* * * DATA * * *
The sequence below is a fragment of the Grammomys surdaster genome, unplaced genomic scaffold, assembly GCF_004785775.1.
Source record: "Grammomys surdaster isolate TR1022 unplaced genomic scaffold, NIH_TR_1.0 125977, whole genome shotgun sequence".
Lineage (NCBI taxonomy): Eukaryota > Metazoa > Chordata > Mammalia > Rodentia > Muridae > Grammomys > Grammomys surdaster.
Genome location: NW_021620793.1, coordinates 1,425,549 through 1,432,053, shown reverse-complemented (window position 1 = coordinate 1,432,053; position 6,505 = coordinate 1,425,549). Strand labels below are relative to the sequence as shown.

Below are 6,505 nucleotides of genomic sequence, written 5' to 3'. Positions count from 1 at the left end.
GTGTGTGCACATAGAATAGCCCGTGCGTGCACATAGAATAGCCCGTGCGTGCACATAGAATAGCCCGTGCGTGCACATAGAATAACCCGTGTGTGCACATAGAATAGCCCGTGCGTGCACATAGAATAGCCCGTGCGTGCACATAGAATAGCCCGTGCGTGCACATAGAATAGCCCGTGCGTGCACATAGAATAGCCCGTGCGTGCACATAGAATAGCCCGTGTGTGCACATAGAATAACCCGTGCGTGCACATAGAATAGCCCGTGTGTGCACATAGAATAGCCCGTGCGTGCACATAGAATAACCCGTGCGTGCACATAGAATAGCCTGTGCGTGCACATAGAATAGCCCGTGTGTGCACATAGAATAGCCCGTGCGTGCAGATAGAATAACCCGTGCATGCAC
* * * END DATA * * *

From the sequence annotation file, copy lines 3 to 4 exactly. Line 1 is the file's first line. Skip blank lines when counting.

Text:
Lineage (NCBI taxonomy): Eukaryota > Metazoa > Chordata > Mammalia > Rodentia > Muridae > Grammomys > Grammomys surdaster.
Genome location: NW_021620793.1, coordinates 1,425,549 through 1,432,053, shown reverse-complemented (window position 1 = coordinate 1,432,053; position 6,505 = coordinate 1,425,549). Strand labels below are relative to the sequence as shown.